Republican senators are certain to face pressure from governors worried about constituents on Medicaid losing their coverage. Republican leaders changed the House bill to woo hard-line conservatives, allowing state governments to roll back required coverage for “essential” services like maternity and emergency care. States could also seek waivers that would let insurers charge higher premiums for customers with pre-existing medical conditions. Those changes could be rejected by moderate Republican senators.
And Democrats are confident that some provisions of the House bill will not comply with special budget rules that Republicans must follow in order to skirt a Senate filibuster.
Republicans have promised for seven years to repeal the health law, under which around 20 million Americans gained health coverage. But they had no consensus on how much of the law should be repealed and had great difficulty devising a comprehensive replacement. Their doubts were reinforced by constituents who said the health law had saved their lives.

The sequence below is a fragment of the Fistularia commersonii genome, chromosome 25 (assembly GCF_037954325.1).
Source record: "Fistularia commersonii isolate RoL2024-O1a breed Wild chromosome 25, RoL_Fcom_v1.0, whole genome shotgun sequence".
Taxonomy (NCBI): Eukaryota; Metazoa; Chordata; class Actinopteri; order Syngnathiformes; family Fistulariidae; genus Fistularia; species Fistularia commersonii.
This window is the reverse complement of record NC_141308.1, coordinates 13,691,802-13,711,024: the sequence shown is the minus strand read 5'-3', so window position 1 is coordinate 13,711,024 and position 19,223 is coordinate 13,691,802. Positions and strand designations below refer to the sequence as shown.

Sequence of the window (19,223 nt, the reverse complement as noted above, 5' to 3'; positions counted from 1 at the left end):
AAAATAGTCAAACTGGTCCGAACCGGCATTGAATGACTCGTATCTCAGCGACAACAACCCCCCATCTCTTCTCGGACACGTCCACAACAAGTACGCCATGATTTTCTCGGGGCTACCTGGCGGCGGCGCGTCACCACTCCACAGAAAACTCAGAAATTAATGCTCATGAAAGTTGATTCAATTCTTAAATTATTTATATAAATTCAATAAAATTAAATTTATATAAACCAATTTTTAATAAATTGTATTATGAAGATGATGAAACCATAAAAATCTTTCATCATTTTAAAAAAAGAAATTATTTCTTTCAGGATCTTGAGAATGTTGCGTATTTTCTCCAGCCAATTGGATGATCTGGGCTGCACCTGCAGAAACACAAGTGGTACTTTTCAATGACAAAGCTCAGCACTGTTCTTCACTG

Doctors, hospitals and other health care providers joined patient advocacy groups like the American Cancer Society and AARP in opposing the repeal bill.
The House vote on Thursday occurred before the Congressional Budget Office had released a new analysis of the revised bill with its cost and impact. Democrats angrily questioned how Republicans could vote on a bill that would affect millions of people and a large slice of the American economy without knowing the ramifications.
The Republican bill, the American Health Care Act, would make profound changes to Medicaid, the health program for low-income people, ending its status as an open-ended entitlement. States would receive an allotment of federal money for each beneficiary, or, as an alternative, they could take the money in a lump sum as a block grant, with fewer federal requirements. The bill would also repeal many of the taxes imposed by the Affordable Care Act on high-income people, insurers and drug companies, among others.